Medicare Fraud Strike Force Continues to Generate Successful Prosecutions in Florida

HHS Secretary Kathleen Sebelius and Attorney General Eric Holder make a joint announcementThe Medicare Fraud Strike Force is operating heavily in South Florida and its investigations continue to generate successful prosecutions of Medicare fraud as indicated by several recent press releases by the U.S. Attorney’s Office for the Southern District of Florida. These successfully prosecuted cases were all investigated by the FBI and HHS-OIG as part of the Medicare Fraud Strike Force under the supervision of the U.S. Attorney’s Office for the Southern District of Florida. The Medicare Fraud Strike Force is a multi-agency team of federal, state, and local investigators designed to fight Medicare fraud. Press releases of these recent successful prosecutions followed news of a May 2013 “nationwide takedown by Medicare Fraud Strike Force operations in eight cities [that] resulted in charges against 89 individuals, including doctors, nurses and other licensed medical professionals, for their alleged participation in Medicare fraud schemes involving approximately $223 million in false billings,” which included the arrest of defendants in Tampa and Miami.

According to an August 30, 2013 press release concerning a $63 million Medicare fraud scheme:

Lisset Palmero, 45, of Miami, was sentenced by U.S. District Judge Cecilia M. Altonaga in the Southern District of Florida. In addition to her prison term, Palmero was sentenced to three years of supervised release and ordered to pay restitution in the amount of $17.4 million. During the course of the conspiracy, Palmero was employed as a receptionist and office manager at HCSN, a mental health facility that purported to provide Partial Hospitalization Program (PHP) services. A PHP is a form of intensive treatment for severe mental illness. HCSN of Florida (HCSN-FL) operated community mental health centers at two locations. According to court documents, Palmero was aware that HCSN-FL paid illegal kickbacks to owners and operators of Miami-Dade County Assisted Living Facilities (ALF) in exchange for patient referral information to be used to submit false and fraudulent claims to Medicare and Medicaid. Palmero also knew that many of the ALF referral patients were ineligible for PHP services because they suffered from mental retardation, dementia or Alzheimer's disease. Court documents reveal that Palmero was aware that HCSN-FL personnel were fabricating patient medical records. Many of these medical records were created weeks or months after the patients were admitted to HCSN-FL for purported PHP treatment. Palmero was also aware that medical records were fabricated for “ghost patients” who were never admitted to the HCSN-FL PHP. During her employment at HCSN-FL, Palmero actively concealed the fabrication of medical records by preparing, and causing others to prepare, documentation that was later utilized to support false and fraudulent billing to government-sponsored health care benefit programs, including Medicare and Florida Medicaid. According to court documents, from 2004 through 2011, HCSN billed Medicare and the Florida Medicaid program approximately $63 million for purported HCSN-FL mental health services.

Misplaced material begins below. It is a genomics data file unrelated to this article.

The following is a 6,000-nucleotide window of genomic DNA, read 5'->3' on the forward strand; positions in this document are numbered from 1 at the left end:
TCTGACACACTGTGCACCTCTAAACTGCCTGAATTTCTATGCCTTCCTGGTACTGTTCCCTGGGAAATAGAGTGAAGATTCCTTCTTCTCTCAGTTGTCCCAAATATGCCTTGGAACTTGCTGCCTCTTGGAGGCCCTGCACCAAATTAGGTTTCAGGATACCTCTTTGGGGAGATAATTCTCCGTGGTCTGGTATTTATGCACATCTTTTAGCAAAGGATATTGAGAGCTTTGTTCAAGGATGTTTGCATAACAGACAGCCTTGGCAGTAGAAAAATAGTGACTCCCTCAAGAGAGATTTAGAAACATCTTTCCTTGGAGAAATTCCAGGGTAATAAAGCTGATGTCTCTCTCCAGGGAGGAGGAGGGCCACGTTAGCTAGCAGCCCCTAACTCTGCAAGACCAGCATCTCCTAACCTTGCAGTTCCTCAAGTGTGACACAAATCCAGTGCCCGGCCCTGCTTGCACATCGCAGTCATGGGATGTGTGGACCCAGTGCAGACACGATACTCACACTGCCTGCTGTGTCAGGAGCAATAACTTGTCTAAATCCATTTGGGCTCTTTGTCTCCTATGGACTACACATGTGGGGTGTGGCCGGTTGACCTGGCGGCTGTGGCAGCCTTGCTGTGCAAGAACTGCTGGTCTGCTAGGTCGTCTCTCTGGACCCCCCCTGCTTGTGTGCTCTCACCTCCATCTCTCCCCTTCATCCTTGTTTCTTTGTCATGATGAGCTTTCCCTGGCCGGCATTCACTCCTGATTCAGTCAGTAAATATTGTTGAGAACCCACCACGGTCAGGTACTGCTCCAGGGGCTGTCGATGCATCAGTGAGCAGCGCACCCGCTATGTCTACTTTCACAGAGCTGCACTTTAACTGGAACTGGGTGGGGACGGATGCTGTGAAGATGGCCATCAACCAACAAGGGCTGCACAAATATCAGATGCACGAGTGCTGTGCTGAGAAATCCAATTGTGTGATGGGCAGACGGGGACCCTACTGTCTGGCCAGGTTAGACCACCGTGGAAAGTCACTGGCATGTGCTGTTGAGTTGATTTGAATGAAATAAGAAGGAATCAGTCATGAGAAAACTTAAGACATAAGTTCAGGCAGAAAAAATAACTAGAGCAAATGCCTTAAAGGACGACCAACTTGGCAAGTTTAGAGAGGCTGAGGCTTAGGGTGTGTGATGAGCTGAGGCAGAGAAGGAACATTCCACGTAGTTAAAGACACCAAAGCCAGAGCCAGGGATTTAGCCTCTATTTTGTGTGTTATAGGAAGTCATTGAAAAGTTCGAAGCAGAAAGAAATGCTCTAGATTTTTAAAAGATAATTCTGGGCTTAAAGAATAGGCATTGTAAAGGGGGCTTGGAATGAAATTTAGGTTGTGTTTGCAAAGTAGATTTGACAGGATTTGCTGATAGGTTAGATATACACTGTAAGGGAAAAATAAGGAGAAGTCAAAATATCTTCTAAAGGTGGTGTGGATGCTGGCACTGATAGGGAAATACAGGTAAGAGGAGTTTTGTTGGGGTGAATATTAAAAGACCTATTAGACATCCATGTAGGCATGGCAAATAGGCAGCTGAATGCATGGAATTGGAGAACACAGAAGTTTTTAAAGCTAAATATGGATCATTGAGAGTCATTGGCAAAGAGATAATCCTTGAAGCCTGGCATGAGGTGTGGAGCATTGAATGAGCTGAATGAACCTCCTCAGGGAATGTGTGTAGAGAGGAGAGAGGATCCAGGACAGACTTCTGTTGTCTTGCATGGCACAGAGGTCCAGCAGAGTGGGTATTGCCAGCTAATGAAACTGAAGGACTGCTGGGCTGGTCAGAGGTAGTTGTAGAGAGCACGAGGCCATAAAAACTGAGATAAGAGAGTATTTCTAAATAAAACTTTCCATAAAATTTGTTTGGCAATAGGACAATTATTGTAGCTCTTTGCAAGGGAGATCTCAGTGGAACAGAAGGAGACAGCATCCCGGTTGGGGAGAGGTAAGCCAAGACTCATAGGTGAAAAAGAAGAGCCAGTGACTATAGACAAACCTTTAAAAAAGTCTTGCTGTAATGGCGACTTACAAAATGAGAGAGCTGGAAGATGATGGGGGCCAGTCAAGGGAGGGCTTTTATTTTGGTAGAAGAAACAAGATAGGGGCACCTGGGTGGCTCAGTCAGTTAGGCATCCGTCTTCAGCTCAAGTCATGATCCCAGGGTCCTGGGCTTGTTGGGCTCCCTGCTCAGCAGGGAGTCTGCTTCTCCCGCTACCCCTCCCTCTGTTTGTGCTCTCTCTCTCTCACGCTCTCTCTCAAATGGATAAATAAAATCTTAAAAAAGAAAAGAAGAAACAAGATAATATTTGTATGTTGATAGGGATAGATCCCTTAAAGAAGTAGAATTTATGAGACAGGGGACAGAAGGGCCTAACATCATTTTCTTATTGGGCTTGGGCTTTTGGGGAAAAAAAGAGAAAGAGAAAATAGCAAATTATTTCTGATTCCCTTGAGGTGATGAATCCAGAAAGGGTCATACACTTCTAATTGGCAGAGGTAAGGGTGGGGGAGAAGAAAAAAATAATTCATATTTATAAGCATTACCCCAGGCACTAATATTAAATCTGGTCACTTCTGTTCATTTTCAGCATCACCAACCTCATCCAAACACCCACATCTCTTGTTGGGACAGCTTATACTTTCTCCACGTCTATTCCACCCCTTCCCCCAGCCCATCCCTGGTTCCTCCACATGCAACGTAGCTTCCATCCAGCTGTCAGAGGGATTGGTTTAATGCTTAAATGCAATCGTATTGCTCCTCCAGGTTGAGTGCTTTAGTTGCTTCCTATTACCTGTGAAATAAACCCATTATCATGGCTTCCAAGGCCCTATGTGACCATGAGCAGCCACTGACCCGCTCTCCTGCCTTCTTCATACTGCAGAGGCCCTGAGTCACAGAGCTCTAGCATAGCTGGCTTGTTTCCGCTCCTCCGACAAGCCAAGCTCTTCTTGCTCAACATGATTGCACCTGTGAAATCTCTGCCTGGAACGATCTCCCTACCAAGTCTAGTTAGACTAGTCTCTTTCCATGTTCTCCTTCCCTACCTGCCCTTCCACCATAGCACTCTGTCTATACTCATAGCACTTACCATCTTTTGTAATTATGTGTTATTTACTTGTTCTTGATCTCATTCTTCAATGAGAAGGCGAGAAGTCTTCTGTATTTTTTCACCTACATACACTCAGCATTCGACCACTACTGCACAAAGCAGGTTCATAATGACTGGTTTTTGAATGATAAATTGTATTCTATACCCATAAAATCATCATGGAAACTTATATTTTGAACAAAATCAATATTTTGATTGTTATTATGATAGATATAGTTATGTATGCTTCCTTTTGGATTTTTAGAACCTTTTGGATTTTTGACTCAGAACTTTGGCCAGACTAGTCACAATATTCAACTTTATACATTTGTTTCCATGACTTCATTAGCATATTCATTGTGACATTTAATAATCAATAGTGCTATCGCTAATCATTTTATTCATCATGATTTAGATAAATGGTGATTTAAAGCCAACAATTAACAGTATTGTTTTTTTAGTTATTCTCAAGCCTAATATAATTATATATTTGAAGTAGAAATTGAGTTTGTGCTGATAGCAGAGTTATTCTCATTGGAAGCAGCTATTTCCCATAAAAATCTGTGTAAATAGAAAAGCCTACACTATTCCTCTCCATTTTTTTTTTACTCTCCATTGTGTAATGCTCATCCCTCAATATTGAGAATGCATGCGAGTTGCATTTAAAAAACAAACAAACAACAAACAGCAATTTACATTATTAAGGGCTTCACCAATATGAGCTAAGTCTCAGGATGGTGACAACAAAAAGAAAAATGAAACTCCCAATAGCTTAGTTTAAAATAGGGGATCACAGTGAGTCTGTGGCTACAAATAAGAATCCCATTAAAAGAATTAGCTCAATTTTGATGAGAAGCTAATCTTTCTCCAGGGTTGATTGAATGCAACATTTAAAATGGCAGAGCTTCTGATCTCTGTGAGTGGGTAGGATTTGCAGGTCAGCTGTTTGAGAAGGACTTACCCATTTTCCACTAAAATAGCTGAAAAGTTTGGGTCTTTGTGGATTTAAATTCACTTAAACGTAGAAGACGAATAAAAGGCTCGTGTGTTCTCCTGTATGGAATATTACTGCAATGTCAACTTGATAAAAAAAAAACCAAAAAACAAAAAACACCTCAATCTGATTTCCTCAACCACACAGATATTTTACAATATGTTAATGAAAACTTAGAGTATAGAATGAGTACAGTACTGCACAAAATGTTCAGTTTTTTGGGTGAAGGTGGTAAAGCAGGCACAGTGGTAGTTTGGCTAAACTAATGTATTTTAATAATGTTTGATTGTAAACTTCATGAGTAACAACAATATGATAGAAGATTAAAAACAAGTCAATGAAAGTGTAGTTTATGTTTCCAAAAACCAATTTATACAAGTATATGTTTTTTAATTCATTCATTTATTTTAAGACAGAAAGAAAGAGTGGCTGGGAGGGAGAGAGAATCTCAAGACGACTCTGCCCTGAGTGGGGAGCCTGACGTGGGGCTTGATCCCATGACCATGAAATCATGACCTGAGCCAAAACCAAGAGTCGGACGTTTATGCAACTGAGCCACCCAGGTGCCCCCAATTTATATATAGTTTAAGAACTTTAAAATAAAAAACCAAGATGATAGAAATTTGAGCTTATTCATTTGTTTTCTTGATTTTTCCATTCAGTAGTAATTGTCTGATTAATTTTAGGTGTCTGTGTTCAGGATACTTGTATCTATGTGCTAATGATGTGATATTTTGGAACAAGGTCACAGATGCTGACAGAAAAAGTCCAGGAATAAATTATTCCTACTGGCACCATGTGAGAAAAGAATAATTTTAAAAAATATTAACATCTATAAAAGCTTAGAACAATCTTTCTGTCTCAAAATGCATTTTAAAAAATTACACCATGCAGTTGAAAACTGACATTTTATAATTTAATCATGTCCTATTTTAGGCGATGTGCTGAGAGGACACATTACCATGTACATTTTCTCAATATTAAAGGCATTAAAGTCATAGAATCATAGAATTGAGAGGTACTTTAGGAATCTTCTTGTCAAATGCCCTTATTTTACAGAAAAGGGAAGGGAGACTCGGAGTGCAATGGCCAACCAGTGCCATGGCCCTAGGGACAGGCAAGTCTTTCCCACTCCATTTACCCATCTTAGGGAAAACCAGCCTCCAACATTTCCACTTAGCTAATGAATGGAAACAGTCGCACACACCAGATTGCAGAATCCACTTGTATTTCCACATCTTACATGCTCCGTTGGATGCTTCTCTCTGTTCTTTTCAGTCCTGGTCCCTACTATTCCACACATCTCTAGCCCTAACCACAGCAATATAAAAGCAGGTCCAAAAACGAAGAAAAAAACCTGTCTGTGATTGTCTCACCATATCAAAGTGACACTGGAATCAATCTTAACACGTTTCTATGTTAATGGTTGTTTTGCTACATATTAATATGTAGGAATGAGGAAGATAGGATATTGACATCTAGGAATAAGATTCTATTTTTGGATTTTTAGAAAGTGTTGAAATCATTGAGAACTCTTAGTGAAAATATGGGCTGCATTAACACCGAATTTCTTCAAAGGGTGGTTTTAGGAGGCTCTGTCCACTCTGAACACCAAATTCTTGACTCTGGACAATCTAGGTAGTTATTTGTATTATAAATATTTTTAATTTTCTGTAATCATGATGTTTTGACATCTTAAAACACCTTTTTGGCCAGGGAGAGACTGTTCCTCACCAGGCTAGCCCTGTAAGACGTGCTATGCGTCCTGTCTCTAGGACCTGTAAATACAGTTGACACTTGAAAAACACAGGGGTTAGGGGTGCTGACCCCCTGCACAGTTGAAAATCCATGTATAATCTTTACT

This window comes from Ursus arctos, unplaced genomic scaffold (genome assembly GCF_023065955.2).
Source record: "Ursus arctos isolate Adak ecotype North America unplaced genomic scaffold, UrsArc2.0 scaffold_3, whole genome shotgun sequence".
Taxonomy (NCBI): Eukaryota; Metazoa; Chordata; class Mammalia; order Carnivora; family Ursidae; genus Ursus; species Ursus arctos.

According to an August 13, 2013 press release concerning an $8 million health care fraud scheme: